Norma relacionada
Djibouti
Practice Relating to Rule 87. Humane Treatment
Djibouti’s Disciplinary Regulations (1982) states that soldiers “must … respect the dignity of defeated enemies”. 
Djibouti, Décret no. 82-028/PR/DEF du 5 mai 1982 portant règlement de la discipline générale dans les Forces armées, Article 26.
The Regulations also states: “Combatants must … treat all persons placed hors de combat with humanity”. 
Djibouti, Décret no. 82-028/PR/DEF du 5 mai 1982 portant règlement de la discipline générale dans les Forces armées, Article 30(2).
Djibouti’s Manual on International Humanitarian Law (2004) states: “Persons who do not directly participate in hostilities must in all circumstances be treated humanely.” 
Djibouti, Manuel sur le droit international humanitaire et les droits de l’homme applicables au travail du policier, Ministère de l’Intérieur, Direction Générale de la Police, 2004, p. 31; see also p. 39.
The manual also states that the following “are currently considered as war crimes … if committed against any person not or no longer participating in hostilities: … wilfully causing great suffering … or serious injury to body or health”. 
Djibouti, Manuel sur le droit international humanitaire et les droits de l’homme applicables au travail du policier, Ministère de l’Intérieur, Direction Générale de la Police, 2004, pp. 50–51.
Djibouti’s Manual on International Humanitarian Law (2004) states with respect to civilians: “[T]reat humanely those who are in your power.” 
Djibouti, Manuel sur le droit international humanitaire et les droits de l’homme applicables au travail du policier, Ministère de l’Intérieur, Direction Générale de la Police, 2004, p. 7.
Djibouti’s Disciplinary Regulations (1982) states: “From the time of capture, prisoners must be treated humanely and protected against all acts of violence, insults and public curiosity. They are entitled to respect for their person and their honour.” 
Djibouti, Décret no. 82-028/PR/DEF du 5 mai 1982 portant règlement de la discipline générale dans les Forces armées, Article 31(1).
Djibouti’s Manual on International Humanitarian Law (2004) states with regard to “[c]ombatants who surrender”: “[T]reat them humanely and protect them.”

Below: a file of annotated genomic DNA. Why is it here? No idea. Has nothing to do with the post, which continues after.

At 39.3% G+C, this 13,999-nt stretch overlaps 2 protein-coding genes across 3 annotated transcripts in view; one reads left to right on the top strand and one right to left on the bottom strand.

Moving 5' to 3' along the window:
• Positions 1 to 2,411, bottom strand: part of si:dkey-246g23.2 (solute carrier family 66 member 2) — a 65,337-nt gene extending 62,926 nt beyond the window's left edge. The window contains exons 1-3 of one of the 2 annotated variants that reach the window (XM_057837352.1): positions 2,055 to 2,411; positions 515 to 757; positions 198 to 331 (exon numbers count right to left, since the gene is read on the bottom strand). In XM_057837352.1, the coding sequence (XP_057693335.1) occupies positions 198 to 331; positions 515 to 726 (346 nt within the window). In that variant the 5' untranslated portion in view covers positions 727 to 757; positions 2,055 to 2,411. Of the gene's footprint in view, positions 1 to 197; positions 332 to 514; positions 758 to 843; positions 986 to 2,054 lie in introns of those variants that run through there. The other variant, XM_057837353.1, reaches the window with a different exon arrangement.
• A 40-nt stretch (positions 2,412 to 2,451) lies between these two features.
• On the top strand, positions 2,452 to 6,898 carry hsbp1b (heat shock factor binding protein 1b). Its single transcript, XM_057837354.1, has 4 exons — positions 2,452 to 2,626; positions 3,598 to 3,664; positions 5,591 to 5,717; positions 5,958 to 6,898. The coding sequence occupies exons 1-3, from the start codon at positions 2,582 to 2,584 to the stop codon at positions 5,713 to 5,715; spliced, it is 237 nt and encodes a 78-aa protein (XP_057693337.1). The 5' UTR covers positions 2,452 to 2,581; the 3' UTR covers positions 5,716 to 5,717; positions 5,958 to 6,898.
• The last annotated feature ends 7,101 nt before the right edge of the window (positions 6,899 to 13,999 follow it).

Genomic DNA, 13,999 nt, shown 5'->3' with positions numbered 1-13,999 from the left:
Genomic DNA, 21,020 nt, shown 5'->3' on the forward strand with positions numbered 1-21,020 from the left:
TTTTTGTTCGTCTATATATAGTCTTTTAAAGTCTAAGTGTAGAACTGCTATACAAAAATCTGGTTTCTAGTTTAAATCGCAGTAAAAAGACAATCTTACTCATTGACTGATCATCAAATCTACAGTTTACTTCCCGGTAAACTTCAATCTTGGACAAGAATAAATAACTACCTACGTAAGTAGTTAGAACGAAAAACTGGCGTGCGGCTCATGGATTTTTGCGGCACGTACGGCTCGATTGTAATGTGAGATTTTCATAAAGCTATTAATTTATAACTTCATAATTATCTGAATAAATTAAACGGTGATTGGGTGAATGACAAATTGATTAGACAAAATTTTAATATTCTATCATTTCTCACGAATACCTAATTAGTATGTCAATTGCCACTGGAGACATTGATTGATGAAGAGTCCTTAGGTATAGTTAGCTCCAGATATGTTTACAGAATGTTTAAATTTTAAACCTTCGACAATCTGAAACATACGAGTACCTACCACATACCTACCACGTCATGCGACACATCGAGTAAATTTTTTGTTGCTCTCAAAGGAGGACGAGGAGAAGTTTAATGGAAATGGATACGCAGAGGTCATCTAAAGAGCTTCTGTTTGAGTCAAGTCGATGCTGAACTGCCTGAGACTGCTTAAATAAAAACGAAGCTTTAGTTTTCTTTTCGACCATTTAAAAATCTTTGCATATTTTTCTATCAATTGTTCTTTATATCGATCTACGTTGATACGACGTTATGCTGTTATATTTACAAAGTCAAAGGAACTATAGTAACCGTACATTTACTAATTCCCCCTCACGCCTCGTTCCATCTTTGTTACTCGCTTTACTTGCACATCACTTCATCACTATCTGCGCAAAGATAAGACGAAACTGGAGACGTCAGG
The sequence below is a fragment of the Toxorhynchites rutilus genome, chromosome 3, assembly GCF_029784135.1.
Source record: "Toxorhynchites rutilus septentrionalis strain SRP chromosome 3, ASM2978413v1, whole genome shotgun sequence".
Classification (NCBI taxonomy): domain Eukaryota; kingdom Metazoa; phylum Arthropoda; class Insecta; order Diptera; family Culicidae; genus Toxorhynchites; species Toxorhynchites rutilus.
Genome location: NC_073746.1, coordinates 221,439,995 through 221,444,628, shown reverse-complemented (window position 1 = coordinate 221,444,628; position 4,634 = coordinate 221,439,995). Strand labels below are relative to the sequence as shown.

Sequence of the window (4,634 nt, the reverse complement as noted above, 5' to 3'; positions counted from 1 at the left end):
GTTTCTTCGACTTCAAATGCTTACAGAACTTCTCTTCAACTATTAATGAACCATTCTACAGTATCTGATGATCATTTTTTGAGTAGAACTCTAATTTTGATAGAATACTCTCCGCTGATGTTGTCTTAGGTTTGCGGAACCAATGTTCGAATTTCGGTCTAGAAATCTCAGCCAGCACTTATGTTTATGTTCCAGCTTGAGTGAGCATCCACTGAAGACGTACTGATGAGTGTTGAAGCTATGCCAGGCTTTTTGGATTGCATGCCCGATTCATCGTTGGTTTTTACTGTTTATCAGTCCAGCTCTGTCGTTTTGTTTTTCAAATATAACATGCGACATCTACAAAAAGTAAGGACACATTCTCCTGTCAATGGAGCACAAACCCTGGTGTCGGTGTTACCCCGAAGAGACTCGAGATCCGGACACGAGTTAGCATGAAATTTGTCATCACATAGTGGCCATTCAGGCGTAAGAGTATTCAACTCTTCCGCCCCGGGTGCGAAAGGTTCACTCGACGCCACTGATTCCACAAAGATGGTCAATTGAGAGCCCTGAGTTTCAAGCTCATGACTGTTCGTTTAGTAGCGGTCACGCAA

Djibouti, Manuel sur le droit international humanitaire et les droits de l’homme applicables au travail du policier, Ministère de l’Intérieur, Direction Générale de la Police, 2004, p. 7.
The manual also states: “The fundamental principles concerning detention are as follows: … respect the dignity of the person”. 
Djibouti, Manuel sur le droit international humanitaire et les droits de l’homme applicables au travail du policier, Ministère de l’Intérieur, Direction Générale de la Police, 2004, p. 45.
The manual also provides: “Women have … the right under IHL to certain forms of protection specific to their sex, namely the following: Humane treatment of female combatants, notably prisoners of war.” 
Djibouti, Manuel sur le droit international humanitaire et les droits de l’homme applicables au travail du policier, Ministère de l’Intérieur, Direction Générale de la Police, 2004, p. 23.
In 2011, in the History and Geography Textbook for 9th Grade, Djibouti’s Ministry of National Education and Vocational Training stated: “Detained persons depend on those who are armed[;] respect for the dignity of these vulnerable persons is an imperative.” 
Djibouti, Ministry of National Education and Vocational Training, History and Geography Textbook for 9th Grade, 2011, p. 223.